A Bisl Torah

She’s Got Your Back

It’s a regular weekend occurrence for our family to venture to Target. This past Sunday, after checking out with items most certainly not on our list, we made our way to the parking garage. A homeless man took notice of how I held our sons’ hands, each with their fingers laced into my own. He smiled and spoke directly to Zachary and Henry, “Boys, take care of your mom. She’s got your back and you’ve got hers.”

I thought the boys would miss the conversation but Zachary gently looked up and said, “I know.”

I’m not sure what he knows: that I’ll always support him or that he supports me or both? It didn’t feel right to question or clarify his answer. Feeling heartened that my son understands the concept of holding someone up was more than enough.

Having someone’s back or offering unconditional support seems foreign, especially outside family circles. In a recent conversation with a colleague, we lamented how women in particular, learn the practices of gossip and belittling to help move up corporate ladders or advance in social circles. Why is it so hard to imagine room at the top for more than one? Teaching a curriculum of support is climbing together, ready with an open embrace and encouraging word when another falls off track.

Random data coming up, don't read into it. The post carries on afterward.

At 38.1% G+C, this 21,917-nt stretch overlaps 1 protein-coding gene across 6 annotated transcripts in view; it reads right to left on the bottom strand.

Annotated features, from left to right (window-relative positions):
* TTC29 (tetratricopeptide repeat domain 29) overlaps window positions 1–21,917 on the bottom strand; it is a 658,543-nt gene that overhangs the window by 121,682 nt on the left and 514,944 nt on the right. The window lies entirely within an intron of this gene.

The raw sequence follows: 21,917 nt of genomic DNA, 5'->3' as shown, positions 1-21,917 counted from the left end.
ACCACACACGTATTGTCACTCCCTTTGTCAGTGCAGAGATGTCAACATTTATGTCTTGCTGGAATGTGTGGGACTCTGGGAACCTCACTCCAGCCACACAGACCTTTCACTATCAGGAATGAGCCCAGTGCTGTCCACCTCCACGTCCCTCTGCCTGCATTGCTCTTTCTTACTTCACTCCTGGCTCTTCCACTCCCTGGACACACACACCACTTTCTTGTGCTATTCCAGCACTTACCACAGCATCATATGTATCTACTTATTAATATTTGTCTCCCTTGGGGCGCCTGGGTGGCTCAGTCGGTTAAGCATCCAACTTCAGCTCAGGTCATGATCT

Leviticus 25:33 teaches, “When your brother falls low and his hand falters beside you, then you shall strengthen him, sojourner or resident and he shall live beside you.” The Chofetz Chayim, a 20th century rabbinic commentator reveals that in the world to come, humanity will be questioned regarding their observance of mitzvot. But special attention is paid to whether we strengthened the hand of the fallen. He explains that a moment, our moment will come when only we can lift someone up. We can bolster someone’s spirits or let their hand falter, weakening before our very eyes.

There are so many things out of our control. This is something we know too well. But teaching, creating, and modeling circles of support…this is in our hands. May our children learn to catch someone when they fall. And may they learn from us, noticing our extended reach. This is our moment.

Shabbat Shalom

In partnership with The Jewish Journal, you can also find Rabbi Guzik’s blog post HERE.

Comments are closed.